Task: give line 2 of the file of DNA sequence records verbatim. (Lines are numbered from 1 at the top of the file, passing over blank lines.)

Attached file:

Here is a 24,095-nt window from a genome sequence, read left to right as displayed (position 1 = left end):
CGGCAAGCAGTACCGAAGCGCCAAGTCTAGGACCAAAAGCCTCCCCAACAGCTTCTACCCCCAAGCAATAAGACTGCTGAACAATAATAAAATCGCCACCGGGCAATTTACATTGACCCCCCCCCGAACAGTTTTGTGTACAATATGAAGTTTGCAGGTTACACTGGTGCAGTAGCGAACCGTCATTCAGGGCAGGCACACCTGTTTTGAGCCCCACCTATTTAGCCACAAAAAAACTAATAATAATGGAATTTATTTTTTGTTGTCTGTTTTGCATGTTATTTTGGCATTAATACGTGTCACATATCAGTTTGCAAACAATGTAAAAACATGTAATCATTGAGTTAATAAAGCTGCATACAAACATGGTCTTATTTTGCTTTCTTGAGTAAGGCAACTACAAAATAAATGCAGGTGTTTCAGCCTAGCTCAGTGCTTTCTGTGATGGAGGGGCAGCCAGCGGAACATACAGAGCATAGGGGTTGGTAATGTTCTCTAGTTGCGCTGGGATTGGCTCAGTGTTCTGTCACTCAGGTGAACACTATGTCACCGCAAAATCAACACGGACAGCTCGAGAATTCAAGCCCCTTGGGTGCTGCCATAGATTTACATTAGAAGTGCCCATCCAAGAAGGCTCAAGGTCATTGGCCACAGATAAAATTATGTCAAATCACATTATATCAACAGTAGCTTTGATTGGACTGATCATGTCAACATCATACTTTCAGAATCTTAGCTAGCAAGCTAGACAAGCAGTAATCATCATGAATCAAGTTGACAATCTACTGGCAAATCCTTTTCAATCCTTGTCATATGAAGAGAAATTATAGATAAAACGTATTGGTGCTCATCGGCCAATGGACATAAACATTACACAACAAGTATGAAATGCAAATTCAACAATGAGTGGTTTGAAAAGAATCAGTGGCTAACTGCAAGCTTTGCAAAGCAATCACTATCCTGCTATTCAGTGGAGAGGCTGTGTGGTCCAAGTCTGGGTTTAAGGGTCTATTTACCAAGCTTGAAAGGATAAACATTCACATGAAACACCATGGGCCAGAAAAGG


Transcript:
CGGCAAGCAGTACCGAAGCGCCAAGTCTAGGACCAAAAGCCTCCCCAACAGCTTCTACCCCCAAGCAATAAGACTGCTGAACAATAATAAAATCGCCACCGGGCAATTTACATTGACCCCCCCCCGAACAGTTTTGTGTACAATATGAAGTTTGCAGGTTACACTGGTGCAGTAGCGAACCGTCATTCAGGGCAGGCACACCTGTTTTGAGCCCCACCTATTTAGCCACAAAAAAACTAATAATAATGGAATTTATTTTTTGTTGTCTGTTTTGCATGTTATTTTGGCATTAATACGTGTCACATATCAGTTTGCAAACAATGTAAAAACATGTAATCATTGAGTTAATAAAGCTGCATACAAACATGGTCTTATTTTGCTTTCTTGAGTAAGGCAACTACAAAATAAATGCAGGTGTTTCAGCCTAGCTCAGTGCTTTCTGTGATGGAGGGGCAGCCAGCGGAACATACAGAGCATAGGGGTTGGTAATGTTCTCTAGTTGCGCTGGGATTGGCTCAGTGTTCTGTCACTCAGGTGAACACTATGTCACCGCAAAATCAACACGGACAGCTCGAGAATTCAAGCCCCTTGGGTGCTGCCATAGATTTACATTAGAAGTGCCCATCCAAGAAGGCTCAAGGTCATTGGCCACAGATAAAATTATGTCAAATCACATTATATCAACAGTAGCTTTGATTGGACTGATCATGTCAACATCATACTTTCAGAATCTTAGCTAGCAAGCTAGACAAGCAGTAATCATCATGAATCAAGTTGACAATCTACTGGCAAATCCTTTTCAATCCTTGTCATATGAAGAGAAATTATAGATAAAACGTATTGGTGCTCATCGGCCAATGGACATAAACATTACACAACAAGTATGAAATGCAAATTCAACAATGAGTGGTTTGAAAAGAATCAGTGGCTAACTGCAAGCTTTGCAAAGCAATCACTATCCTGCTATTCAGTGGAGAGGCTGTGTGGTCCAAGTCTGGGTTTAAGGGTCTATTTACCAAGCTTGAAAGGATAAACATTCACATGAAACACCATGGGCCAGAAAAGG